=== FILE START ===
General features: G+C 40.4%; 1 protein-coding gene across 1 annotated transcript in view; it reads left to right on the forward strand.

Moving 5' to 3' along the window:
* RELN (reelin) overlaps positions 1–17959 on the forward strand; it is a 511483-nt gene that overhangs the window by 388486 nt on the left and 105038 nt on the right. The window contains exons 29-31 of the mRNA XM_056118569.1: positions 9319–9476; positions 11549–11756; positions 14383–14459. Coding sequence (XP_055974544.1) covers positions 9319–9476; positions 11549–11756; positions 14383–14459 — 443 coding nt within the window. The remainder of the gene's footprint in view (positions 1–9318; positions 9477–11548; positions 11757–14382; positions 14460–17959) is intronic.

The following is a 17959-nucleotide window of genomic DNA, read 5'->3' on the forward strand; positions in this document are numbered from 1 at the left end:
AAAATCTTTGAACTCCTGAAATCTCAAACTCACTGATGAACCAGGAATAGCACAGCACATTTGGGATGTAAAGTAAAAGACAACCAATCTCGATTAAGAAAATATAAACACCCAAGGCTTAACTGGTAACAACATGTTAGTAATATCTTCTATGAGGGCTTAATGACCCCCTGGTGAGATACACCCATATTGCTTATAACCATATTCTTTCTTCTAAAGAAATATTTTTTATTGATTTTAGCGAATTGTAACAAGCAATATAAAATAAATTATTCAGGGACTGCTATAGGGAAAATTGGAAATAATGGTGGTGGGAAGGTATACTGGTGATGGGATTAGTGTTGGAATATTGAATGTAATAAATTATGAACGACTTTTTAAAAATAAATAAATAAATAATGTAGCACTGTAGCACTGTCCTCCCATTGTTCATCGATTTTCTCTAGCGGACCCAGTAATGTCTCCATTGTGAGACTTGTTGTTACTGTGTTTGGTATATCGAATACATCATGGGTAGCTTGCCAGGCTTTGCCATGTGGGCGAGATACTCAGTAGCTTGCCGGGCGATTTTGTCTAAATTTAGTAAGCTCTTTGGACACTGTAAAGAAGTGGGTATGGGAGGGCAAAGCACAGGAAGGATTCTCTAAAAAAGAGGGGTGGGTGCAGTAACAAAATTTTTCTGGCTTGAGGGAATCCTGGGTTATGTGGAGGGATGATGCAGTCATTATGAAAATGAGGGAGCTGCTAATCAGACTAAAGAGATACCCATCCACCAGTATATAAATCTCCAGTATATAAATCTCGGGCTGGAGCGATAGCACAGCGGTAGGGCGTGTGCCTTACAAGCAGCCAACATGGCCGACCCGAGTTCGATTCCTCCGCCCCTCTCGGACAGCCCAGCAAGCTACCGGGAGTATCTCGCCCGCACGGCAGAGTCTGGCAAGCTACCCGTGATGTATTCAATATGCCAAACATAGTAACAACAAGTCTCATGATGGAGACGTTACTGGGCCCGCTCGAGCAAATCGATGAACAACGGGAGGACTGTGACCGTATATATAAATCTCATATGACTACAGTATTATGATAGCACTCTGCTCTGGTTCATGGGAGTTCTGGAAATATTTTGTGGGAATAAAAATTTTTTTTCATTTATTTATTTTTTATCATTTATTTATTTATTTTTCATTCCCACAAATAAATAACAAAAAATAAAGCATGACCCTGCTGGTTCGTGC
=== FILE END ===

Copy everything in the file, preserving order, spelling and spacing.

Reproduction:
General features: G+C 40.4%; 1 protein-coding gene across 1 annotated transcript in view; it reads left to right on the forward strand.

Moving 5' to 3' along the window:
* RELN (reelin) overlaps positions 1–17959 on the forward strand; it is a 511483-nt gene that overhangs the window by 388486 nt on the left and 105038 nt on the right. The window contains exons 29-31 of the mRNA XM_056118569.1: positions 9319–9476; positions 11549–11756; positions 14383–14459. Coding sequence (XP_055974544.1) covers positions 9319–9476; positions 11549–11756; positions 14383–14459 — 443 coding nt within the window. The remainder of the gene's footprint in view (positions 1–9318; positions 9477–11548; positions 11757–14382; positions 14460–17959) is intronic.

The following is a 17959-nucleotide window of genomic DNA, read 5'->3' on the forward strand; positions in this document are numbered from 1 at the left end:
AAAATCTTTGAACTCCTGAAATCTCAAACTCACTGATGAACCAGGAATAGCACAGCACATTTGGGATGTAAAGTAAAAGACAACCAATCTCGATTAAGAAAATATAAACACCCAAGGCTTAACTGGTAACAACATGTTAGTAATATCTTCTATGAGGGCTTAATGACCCCCTGGTGAGATACACCCATATTGCTTATAACCATATTCTTTCTTCTAAAGAAATATTTTTTATTGATTTTAGCGAATTGTAACAAGCAATATAAAATAAATTATTCAGGGACTGCTATAGGGAAAATTGGAAATAATGGTGGTGGGAAGGTATACTGGTGATGGGATTAGTGTTGGAATATTGAATGTAATAAATTATGAACGACTTTTTAAAAATAAATAAATAAATAATGTAGCACTGTAGCACTGTCCTCCCATTGTTCATCGATTTTCTCTAGCGGACCCAGTAATGTCTCCATTGTGAGACTTGTTGTTACTGTGTTTGGTATATCGAATACATCATGGGTAGCTTGCCAGGCTTTGCCATGTGGGCGAGATACTCAGTAGCTTGCCGGGCGATTTTGTCTAAATTTAGTAAGCTCTTTGGACACTGTAAAGAAGTGGGTATGGGAGGGCAAAGCACAGGAAGGATTCTCTAAAAAAGAGGGGTGGGTGCAGTAACAAAATTTTTCTGGCTTGAGGGAATCCTGGGTTATGTGGAGGGATGATGCAGTCATTATGAAAATGAGGGAGCTGCTAATCAGACTAAAGAGATACCCATCCACCAGTATATAAATCTCCAGTATATAAATCTCGGGCTGGAGCGATAGCACAGCGGTAGGGCGTGTGCCTTACAAGCAGCCAACATGGCCGACCCGAGTTCGATTCCTCCGCCCCTCTCGGACAGCCCAGCAAGCTACCGGGAGTATCTCGCCCGCACGGCAGAGTCTGGCAAGCTACCCGTGATGTATTCAATATGCCAAACATAGTAACAACAAGTCTCATGATGGAGACGTTACTGGGCCCGCTCGAGCAAATCGATGAACAACGGGAGGACTGTGACCGTATATATAAATCTCATATGACTACAGTATTATGATAGCACTCTGCTCTGGTTCATGGGAGTTCTGGAAATATTTTGTGGGAATAAAAATTTTTTTTCATTTATTTATTTTTTATCATTTATTTATTTATTTTTCATTCCCACAAATAAATAACAAAAAATAAAGCATGACCCTGCTGGTTCGTGC